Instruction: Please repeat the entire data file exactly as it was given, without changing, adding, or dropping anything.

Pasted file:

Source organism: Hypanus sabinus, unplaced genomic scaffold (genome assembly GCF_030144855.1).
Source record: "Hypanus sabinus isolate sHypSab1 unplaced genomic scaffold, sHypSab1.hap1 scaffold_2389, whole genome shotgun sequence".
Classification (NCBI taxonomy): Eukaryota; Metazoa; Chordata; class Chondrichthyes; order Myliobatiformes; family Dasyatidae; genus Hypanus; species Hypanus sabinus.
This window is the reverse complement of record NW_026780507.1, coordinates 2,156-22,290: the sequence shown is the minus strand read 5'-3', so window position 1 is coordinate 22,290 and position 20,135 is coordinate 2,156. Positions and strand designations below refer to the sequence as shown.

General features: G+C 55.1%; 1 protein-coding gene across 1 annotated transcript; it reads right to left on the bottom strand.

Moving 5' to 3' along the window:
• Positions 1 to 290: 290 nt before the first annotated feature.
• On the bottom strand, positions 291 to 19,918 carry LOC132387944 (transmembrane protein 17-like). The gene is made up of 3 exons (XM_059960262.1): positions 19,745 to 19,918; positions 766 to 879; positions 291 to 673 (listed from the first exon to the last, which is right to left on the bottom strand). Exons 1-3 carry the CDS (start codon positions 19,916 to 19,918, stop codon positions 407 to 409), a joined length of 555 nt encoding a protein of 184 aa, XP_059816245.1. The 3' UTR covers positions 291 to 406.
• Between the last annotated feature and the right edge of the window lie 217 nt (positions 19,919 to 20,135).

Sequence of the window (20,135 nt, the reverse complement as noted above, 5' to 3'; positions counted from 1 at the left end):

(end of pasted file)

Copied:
Source organism: Hypanus sabinus, unplaced genomic scaffold (genome assembly GCF_030144855.1).
Source record: "Hypanus sabinus isolate sHypSab1 unplaced genomic scaffold, sHypSab1.hap1 scaffold_2389, whole genome shotgun sequence".
Classification (NCBI taxonomy): Eukaryota; Metazoa; Chordata; class Chondrichthyes; order Myliobatiformes; family Dasyatidae; genus Hypanus; species Hypanus sabinus.
This window is the reverse complement of record NW_026780507.1, coordinates 2,156-22,290: the sequence shown is the minus strand read 5'-3', so window position 1 is coordinate 22,290 and position 20,135 is coordinate 2,156. Positions and strand designations below refer to the sequence as shown.

General features: G+C 55.1%; 1 protein-coding gene across 1 annotated transcript; it reads right to left on the bottom strand.

Moving 5' to 3' along the window:
• Positions 1 to 290: 290 nt before the first annotated feature.
• On the bottom strand, positions 291 to 19,918 carry LOC132387944 (transmembrane protein 17-like). The gene is made up of 3 exons (XM_059960262.1): positions 19,745 to 19,918; positions 766 to 879; positions 291 to 673 (listed from the first exon to the last, which is right to left on the bottom strand). Exons 1-3 carry the CDS (start codon positions 19,916 to 19,918, stop codon positions 407 to 409), a joined length of 555 nt encoding a protein of 184 aa, XP_059816245.1. The 3' UTR covers positions 291 to 406.
• Between the last annotated feature and the right edge of the window lie 217 nt (positions 19,919 to 20,135).

Sequence of the window (20,135 nt, the reverse complement as noted above, 5' to 3'; positions counted from 1 at the left end):